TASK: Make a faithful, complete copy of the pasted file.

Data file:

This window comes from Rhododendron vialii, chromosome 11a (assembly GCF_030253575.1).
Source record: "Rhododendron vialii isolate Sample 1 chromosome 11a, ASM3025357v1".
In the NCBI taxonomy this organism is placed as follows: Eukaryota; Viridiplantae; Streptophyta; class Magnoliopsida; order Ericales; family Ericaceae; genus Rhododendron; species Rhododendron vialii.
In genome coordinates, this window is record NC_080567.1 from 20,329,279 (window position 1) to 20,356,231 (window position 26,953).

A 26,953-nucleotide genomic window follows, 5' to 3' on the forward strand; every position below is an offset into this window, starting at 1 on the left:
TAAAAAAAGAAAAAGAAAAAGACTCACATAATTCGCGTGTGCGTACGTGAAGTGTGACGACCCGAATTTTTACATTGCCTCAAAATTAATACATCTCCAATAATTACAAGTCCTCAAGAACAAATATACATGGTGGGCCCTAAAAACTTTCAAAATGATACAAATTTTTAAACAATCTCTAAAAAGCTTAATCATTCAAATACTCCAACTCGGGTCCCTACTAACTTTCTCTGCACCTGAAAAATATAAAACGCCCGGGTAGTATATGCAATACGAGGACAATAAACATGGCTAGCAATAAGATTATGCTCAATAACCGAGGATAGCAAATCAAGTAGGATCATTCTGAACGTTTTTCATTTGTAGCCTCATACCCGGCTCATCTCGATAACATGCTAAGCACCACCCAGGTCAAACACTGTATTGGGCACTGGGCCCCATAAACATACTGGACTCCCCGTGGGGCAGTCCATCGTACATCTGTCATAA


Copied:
This window comes from Rhododendron vialii, chromosome 11a (assembly GCF_030253575.1).
Source record: "Rhododendron vialii isolate Sample 1 chromosome 11a, ASM3025357v1".
In the NCBI taxonomy this organism is placed as follows: Eukaryota; Viridiplantae; Streptophyta; class Magnoliopsida; order Ericales; family Ericaceae; genus Rhododendron; species Rhododendron vialii.
In genome coordinates, this window is record NC_080567.1 from 20,329,279 (window position 1) to 20,356,231 (window position 26,953).

A 26,953-nucleotide genomic window follows, 5' to 3' on the forward strand; every position below is an offset into this window, starting at 1 on the left:
TAAAAAAAGAAAAAGAAAAAGACTCACATAATTCGCGTGTGCGTACGTGAAGTGTGACGACCCGAATTTTTACATTGCCTCAAAATTAATACATCTCCAATAATTACAAGTCCTCAAGAACAAATATACATGGTGGGCCCTAAAAACTTTCAAAATGATACAAATTTTTAAACAATCTCTAAAAAGCTTAATCATTCAAATACTCCAACTCGGGTCCCTACTAACTTTCTCTGCACCTGAAAAATATAAAACGCCCGGGTAGTATATGCAATACGAGGACAATAAACATGGCTAGCAATAAGATTATGCTCAATAACCGAGGATAGCAAATCAAGTAGGATCATTCTGAACGTTTTTCATTTGTAGCCTCATACCCGGCTCATCTCGATAACATGCTAAGCACCACCCAGGTCAAACACTGTATTGGGCACTGGGCCCCATAAACATACTGGACTCCCCGTGGGGCAGTCCATCGTACATCTGTCATAA